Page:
AS THE geographic and financial heart of London, protests have been part of the Square Mile’s history ever since the settlement was first founded.
So while demonstrators pitching their tents outside St Paul’s Cathedral may make for an eyesore – and pose considerable logistical and environmental challenges – it is important these alternative views are respected as long as they are expressed in a way that is peaceful and does not cause unnecessary disruption.
The City will accommodate lawful protest but this should not involve a long-term campsite, especially one that forces a major place of worship to close and has a significant economic impact on nearby businesses, almost all of which are retail – rather than financial.
We hope common sense will prevail and those camping around the Cathedral will recognise that they are damaging the integrity of their protest by their actions and decide to disband in a peaceful manner.
Although there does not appear to be a single coherent message behind these protests – which started in Wall Street, and spread to many other countries – they do seem to reflect and draw upon a widespread anger at the perceived inequalities created by the financial crisis between the financial industry and the ordinary citizen.
This disconnect between the UK financial services industry and the rest of the economy is an issue that has to be addressed. We need to work harder to improve understanding of how the City benefits the whole economy by providing the finance for innovation and job-creation.
That is why this week we are launching a new Angels in the City initiative in partnership with London Business Angels, one of Europe’s leading Angel Investment Networks. This scheme will recruit individuals to invest as business angels in small businesses on the City’s fringes, including the so-called Tech City development supported by the government.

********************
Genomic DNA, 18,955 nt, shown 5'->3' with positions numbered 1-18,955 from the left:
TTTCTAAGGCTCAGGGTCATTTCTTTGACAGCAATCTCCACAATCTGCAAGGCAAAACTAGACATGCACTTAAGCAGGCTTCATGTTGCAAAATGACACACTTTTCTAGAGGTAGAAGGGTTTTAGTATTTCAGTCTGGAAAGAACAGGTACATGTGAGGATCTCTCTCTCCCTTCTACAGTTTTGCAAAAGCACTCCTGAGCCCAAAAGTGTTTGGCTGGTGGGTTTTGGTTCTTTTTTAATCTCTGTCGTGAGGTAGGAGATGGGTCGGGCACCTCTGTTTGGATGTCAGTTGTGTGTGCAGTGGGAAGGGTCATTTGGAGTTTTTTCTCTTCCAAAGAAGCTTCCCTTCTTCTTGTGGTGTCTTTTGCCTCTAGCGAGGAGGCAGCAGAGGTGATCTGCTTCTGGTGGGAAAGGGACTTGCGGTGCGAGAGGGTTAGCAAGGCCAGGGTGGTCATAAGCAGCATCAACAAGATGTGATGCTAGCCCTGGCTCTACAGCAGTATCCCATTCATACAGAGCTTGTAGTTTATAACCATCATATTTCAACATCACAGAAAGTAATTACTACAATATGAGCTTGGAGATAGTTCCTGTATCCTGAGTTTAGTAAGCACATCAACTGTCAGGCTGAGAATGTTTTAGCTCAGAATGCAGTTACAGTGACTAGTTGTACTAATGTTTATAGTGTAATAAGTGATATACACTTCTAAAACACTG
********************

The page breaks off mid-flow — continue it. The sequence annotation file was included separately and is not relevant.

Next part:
Several leading companies including Google, Vodafone, Facebook, Intel and McKinsey have committed to invest in the long-term future of Tech City. This is a positive sign but we also need to reach out and channel investment to small and medium-sized enterprises (SME) that could one day become British digital technology blue chips in their own right.
The City Corporation is working closely with London Business Angels to put on a series of workshops designed to attract individuals that could help facilitate such rapid growth by making their skills, experience and contacts available – in addition to capital.
Business angel finance is often the most appropriate source of funding for these early stage SMEs to assist them to build their business and bring their products to market. It is also an increasingly tax-efficient investment vehicle for angel investors, with income tax relief on investments now standing at 30 per cent.
Entrepreneurship and innovation will play a vital role in driving the UK economy forward over the coming years. Angels in the City will help unlock the funding pipeline needed to support these twin drivers of economic growth. This is a model of how the City can support other industries by working in partnership to bring together investors and firms with high growth potential. To register your interest please visit www.cityoflondon.gov.uk/angelsinthecity.
Stuart Fraser is policy chairman at the City of London Corporation.